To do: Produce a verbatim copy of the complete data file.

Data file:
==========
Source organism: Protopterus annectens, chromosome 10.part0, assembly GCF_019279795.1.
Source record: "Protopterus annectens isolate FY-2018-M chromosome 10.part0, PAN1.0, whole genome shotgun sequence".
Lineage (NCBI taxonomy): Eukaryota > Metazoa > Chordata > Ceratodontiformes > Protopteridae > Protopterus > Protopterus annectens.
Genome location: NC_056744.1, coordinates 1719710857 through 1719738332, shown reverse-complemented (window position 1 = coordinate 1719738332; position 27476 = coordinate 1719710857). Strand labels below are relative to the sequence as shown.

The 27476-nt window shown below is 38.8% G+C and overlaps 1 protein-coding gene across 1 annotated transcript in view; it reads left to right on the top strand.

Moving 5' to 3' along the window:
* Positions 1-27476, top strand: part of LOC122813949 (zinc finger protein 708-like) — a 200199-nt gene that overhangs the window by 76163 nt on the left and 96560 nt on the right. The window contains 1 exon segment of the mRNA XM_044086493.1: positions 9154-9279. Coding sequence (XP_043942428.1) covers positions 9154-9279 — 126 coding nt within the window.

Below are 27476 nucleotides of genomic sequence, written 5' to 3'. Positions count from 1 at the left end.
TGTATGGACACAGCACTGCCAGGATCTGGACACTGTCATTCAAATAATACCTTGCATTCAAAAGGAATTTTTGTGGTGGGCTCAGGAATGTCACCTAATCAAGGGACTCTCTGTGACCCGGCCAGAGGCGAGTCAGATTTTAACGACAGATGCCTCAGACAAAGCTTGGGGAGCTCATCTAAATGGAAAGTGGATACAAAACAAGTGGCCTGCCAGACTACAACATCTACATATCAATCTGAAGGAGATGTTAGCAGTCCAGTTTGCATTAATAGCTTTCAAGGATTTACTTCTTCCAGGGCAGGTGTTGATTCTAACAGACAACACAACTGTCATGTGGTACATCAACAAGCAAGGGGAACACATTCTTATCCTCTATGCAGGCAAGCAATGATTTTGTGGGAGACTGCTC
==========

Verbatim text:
Source organism: Protopterus annectens, chromosome 10.part0, assembly GCF_019279795.1.
Source record: "Protopterus annectens isolate FY-2018-M chromosome 10.part0, PAN1.0, whole genome shotgun sequence".
Lineage (NCBI taxonomy): Eukaryota > Metazoa > Chordata > Ceratodontiformes > Protopteridae > Protopterus > Protopterus annectens.
Genome location: NC_056744.1, coordinates 1719710857 through 1719738332, shown reverse-complemented (window position 1 = coordinate 1719738332; position 27476 = coordinate 1719710857). Strand labels below are relative to the sequence as shown.

The 27476-nt window shown below is 38.8% G+C and overlaps 1 protein-coding gene across 1 annotated transcript in view; it reads left to right on the top strand.

Moving 5' to 3' along the window:
* Positions 1-27476, top strand: part of LOC122813949 (zinc finger protein 708-like) — a 200199-nt gene that overhangs the window by 76163 nt on the left and 96560 nt on the right. The window contains 1 exon segment of the mRNA XM_044086493.1: positions 9154-9279. Coding sequence (XP_043942428.1) covers positions 9154-9279 — 126 coding nt within the window.

Below are 27476 nucleotides of genomic sequence, written 5' to 3'. Positions count from 1 at the left end.
TGTATGGACACAGCACTGCCAGGATCTGGACACTGTCATTCAAATAATACCTTGCATTCAAAAGGAATTTTTGTGGTGGGCTCAGGAATGTCACCTAATCAAGGGACTCTCTGTGACCCGGCCAGAGGCGAGTCAGATTTTAACGACAGATGCCTCAGACAAAGCTTGGGGAGCTCATCTAAATGGAAAGTGGATACAAAACAAGTGGCCTGCCAGACTACAACATCTACATATCAATCTGAAGGAGATGTTAGCAGTCCAGTTTGCATTAATAGCTTTCAAGGATTTACTTCTTCCAGGGCAGGTGTTGATTCTAACAGACAACACAACTGTCATGTGGTACATCAACAAGCAAGGGGAACACATTCTTATCCTCTATGCAGGCAAGCAATGATTTTGTGGGAGACTGCTC